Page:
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Wesley Ruggles was an American film director who is most remembered for the classic Western film “Cimarron.” While his reputation grew as a result of the film, he did not have an easy time achieving success. He had already created roughly 50 pictures before creating ‘Cimarron,’ the majority of which were forgettable and forgotten soon after their release. His career took off after the success of ‘Cimarron,’ and he went on to make several other famous pictures, including ‘No Man of Her Own’ and ‘I’m No Angel.’ Wesley was born in Los Angeles and had an early interest in cinema, which was still in its infancy when he was growing up in the early twentieth century. His brother, Charles, was also a cinema buff, and the two brothers ventured into this exciting new form of entertainment that was gaining traction in America. Wesley started his acting career as a child, appearing in a number of silent films, occasionally alongside Charlie Chaplin. He soon moved on to directing, which he found more intriguing than performing. His early years as a director were difficult; despite completing multiple pictures, he did not have much success for a long period. He rose to prominence after directing the lavish Western hit ‘Cimarron,’ which established him as a respected director.

Childhood and Adolescence

Wesley Ruggles was born in Los Angeles, California, on June 11, 1889. He was Charles Ruggles’ younger brother, who went on to become a famous Hollywood figure in the future. He was born and raised in San Francisco, where he also attended university. He began an apprenticeship in stock and musical comedy at a young age, having always been interested in performing.

Career of Wesley

Wesley Ruggles made his acting debut in the 1915 comedy short ‘Caught in a Park,’ as a Keystone Kop. He performed in a series of short films with comic Charlie Chaplin during the next few years, including ‘The Bank’ (1915) and ‘Police’ (1916). (1916). By 1917, he had shifted his concentration to directing, and he began his career as a filmmaker with a series of short films. He worked as a camera operator in the Army Signal Corps in the late 1910s, as World War I was drawing to a close. In 1919, he directed his first feature picture, a criminal drama called “The Winchester Woman.” ‘The Leopard Woman’ (1920), ‘The Remittance Woman’ (1923), and ‘The Age of Innocence’ (1924), the first screen version of Edith Wharton’s work, are among his other early films.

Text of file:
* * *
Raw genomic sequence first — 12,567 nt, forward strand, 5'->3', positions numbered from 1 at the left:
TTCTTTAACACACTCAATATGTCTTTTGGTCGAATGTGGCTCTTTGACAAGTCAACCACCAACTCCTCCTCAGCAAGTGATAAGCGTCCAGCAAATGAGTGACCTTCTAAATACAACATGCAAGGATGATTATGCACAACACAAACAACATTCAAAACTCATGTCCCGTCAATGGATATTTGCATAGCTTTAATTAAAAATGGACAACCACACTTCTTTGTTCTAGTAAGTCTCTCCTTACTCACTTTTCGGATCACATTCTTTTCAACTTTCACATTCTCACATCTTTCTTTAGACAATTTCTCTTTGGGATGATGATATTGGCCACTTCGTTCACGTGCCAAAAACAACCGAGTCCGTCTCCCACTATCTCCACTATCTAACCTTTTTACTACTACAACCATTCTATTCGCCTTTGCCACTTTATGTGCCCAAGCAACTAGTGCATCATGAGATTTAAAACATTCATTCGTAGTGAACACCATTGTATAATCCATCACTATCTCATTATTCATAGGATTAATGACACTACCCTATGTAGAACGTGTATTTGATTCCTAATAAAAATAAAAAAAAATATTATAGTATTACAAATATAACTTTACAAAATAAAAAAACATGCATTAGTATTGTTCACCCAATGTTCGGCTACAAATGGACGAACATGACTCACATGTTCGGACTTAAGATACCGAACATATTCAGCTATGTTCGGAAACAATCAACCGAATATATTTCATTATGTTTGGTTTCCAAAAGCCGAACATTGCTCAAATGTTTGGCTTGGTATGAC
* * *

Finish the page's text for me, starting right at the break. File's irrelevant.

He was a prolific director who directed films such as “Finders Keepers” (1928), “The Fourflusher” (1928), and “Port of Dreams” (1929). He released the Laura La Plante film ‘Scandal’ (1929), which had some spoken dialogue, after the talkies became popular. He was not successful despite being a proactive director. The majority of the films he directed were mediocre and were forgotten soon after their release, failing to impress reviewers or audiences. He made many melodramas starring Ethel Clayton while trying to establish his career, but none of them did well.
In 1931, his fortunes improved when he directed the Western film ‘Cimarron,’ which was based on Edna Ferber’s eponymous novel.

The epic picture, which covered 40 years from 1889 to 1929, was a critical hit and brought Ruggles the acclaim he deserved. ‘No Man of Her Own’ (1932) with Clark Gable and Carole Lombard, ‘I’m No Angel’ (1933) with Mae West and Cary Grant, ‘College Humor’ (1933) with Bing Crosby, and ‘Bolero’ (1934) with George Raft and Carole Lombard were among the comedies he directed during the next few years. Though he had a lot of success in the early 1930s, his career started to fall apart after that. ‘The Bride Comes Home’ (1935), ‘I Met Him in Paris’ (1937), ‘True Confession’ (1937), and ‘Sing, You Sinners’ (1937) were some of the films he filmed in the late 1930s (1938).

During the 1940s, his career was on the fall due to the failure of none of his pictures at the box office. He produced and directed ‘London Town’ in 1946 after directing pictures such as ‘Somewhere I’ll Find You’ (1942), ‘Slightly Dangerous’ (1943), and ‘See Here, Private Hargrove’ (1944). The picture was a critical and commercial flop, and it was Ruggles’ final project.

Major Projects of Wesley

Wesley Ruggles is best known for directing Richard Dix and Irene Dunne in the Western film “Cimarron.” It was an expensive production, costing $1.4 million to make in 1931. The film received positive reviews and was the first to get more than six Academy Award nominations, with three wins. He was particularly well-known for his romantic drama ‘No Man of Her Own,’ in which Clark Gable and Carole Lombard played a married couple in their one and only picture together.

Achievements & Awards

Wesley Ruggles received an Academy Award nomination for Best Director for the film “Cimarron,” which received more than six nominations and won the Best Picture Award.

Personal History and Legacy

Wesley Ruggles was married four times, three of which resulted in divorce. Kathryn Crawford, Virginia Caldwell, and Arline Judge were his previous wives. In 1940, he married Marcelle Rogez for the fourth and final time, and they were married for more than three decades until his death. On January 8, 1972, he died as a result of a stroke.

Estimated Net Worth

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